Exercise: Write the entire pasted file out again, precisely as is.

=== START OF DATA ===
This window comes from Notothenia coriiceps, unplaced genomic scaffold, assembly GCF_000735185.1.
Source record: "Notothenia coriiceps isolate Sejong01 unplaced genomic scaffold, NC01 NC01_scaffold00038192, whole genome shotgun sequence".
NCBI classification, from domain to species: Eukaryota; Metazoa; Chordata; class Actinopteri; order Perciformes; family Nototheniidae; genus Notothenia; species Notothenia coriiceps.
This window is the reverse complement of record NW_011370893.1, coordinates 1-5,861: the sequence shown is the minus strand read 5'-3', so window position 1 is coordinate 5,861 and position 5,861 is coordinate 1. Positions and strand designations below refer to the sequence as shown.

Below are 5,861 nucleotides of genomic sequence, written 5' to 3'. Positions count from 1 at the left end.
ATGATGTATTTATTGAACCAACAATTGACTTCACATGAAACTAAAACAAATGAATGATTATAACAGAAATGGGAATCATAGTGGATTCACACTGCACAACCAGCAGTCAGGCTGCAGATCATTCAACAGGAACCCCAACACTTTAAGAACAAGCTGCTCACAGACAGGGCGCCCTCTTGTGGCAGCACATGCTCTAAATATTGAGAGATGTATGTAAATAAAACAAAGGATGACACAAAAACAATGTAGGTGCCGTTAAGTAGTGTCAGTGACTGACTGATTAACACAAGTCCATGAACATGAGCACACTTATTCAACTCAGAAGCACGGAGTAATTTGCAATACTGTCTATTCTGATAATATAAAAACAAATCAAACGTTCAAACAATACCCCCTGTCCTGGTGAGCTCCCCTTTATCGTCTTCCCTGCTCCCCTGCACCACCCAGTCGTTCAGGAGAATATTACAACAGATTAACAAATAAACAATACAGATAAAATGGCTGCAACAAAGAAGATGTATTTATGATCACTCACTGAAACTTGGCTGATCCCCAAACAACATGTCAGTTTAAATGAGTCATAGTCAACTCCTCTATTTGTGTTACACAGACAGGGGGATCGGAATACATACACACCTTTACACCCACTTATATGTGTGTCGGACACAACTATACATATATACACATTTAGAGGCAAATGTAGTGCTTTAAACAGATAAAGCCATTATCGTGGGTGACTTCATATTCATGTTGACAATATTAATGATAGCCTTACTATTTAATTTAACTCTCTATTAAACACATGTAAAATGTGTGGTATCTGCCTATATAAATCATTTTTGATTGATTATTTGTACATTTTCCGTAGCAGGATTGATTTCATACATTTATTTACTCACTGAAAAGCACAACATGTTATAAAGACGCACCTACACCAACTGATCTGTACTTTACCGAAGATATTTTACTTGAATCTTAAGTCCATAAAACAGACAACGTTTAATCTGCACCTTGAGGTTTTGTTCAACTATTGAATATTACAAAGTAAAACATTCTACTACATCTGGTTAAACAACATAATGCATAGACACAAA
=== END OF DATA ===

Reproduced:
This window comes from Notothenia coriiceps, unplaced genomic scaffold, assembly GCF_000735185.1.
Source record: "Notothenia coriiceps isolate Sejong01 unplaced genomic scaffold, NC01 NC01_scaffold00038192, whole genome shotgun sequence".
NCBI classification, from domain to species: Eukaryota; Metazoa; Chordata; class Actinopteri; order Perciformes; family Nototheniidae; genus Notothenia; species Notothenia coriiceps.
This window is the reverse complement of record NW_011370893.1, coordinates 1-5,861: the sequence shown is the minus strand read 5'-3', so window position 1 is coordinate 5,861 and position 5,861 is coordinate 1. Positions and strand designations below refer to the sequence as shown.

Below are 5,861 nucleotides of genomic sequence, written 5' to 3'. Positions count from 1 at the left end.
ATGATGTATTTATTGAACCAACAATTGACTTCACATGAAACTAAAACAAATGAATGATTATAACAGAAATGGGAATCATAGTGGATTCACACTGCACAACCAGCAGTCAGGCTGCAGATCATTCAACAGGAACCCCAACACTTTAAGAACAAGCTGCTCACAGACAGGGCGCCCTCTTGTGGCAGCACATGCTCTAAATATTGAGAGATGTATGTAAATAAAACAAAGGATGACACAAAAACAATGTAGGTGCCGTTAAGTAGTGTCAGTGACTGACTGATTAACACAAGTCCATGAACATGAGCACACTTATTCAACTCAGAAGCACGGAGTAATTTGCAATACTGTCTATTCTGATAATATAAAAACAAATCAAACGTTCAAACAATACCCCCTGTCCTGGTGAGCTCCCCTTTATCGTCTTCCCTGCTCCCCTGCACCACCCAGTCGTTCAGGAGAATATTACAACAGATTAACAAATAAACAATACAGATAAAATGGCTGCAACAAAGAAGATGTATTTATGATCACTCACTGAAACTTGGCTGATCCCCAAACAACATGTCAGTTTAAATGAGTCATAGTCAACTCCTCTATTTGTGTTACACAGACAGGGGGATCGGAATACATACACACCTTTACACCCACTTATATGTGTGTCGGACACAACTATACATATATACACATTTAGAGGCAAATGTAGTGCTTTAAACAGATAAAGCCATTATCGTGGGTGACTTCATATTCATGTTGACAATATTAATGATAGCCTTACTATTTAATTTAACTCTCTATTAAACACATGTAAAATGTGTGGTATCTGCCTATATAAATCATTTTTGATTGATTATTTGTACATTTTCCGTAGCAGGATTGATTTCATACATTTATTTACTCACTGAAAAGCACAACATGTTATAAAGACGCACCTACACCAACTGATCTGTACTTTACCGAAGATATTTTACTTGAATCTTAAGTCCATAAAACAGACAACGTTTAATCTGCACCTTGAGGTTTTGTTCAACTATTGAATATTACAAAGTAAAACATTCTACTACATCTGGTTAAACAACATAATGCATAGACACAAA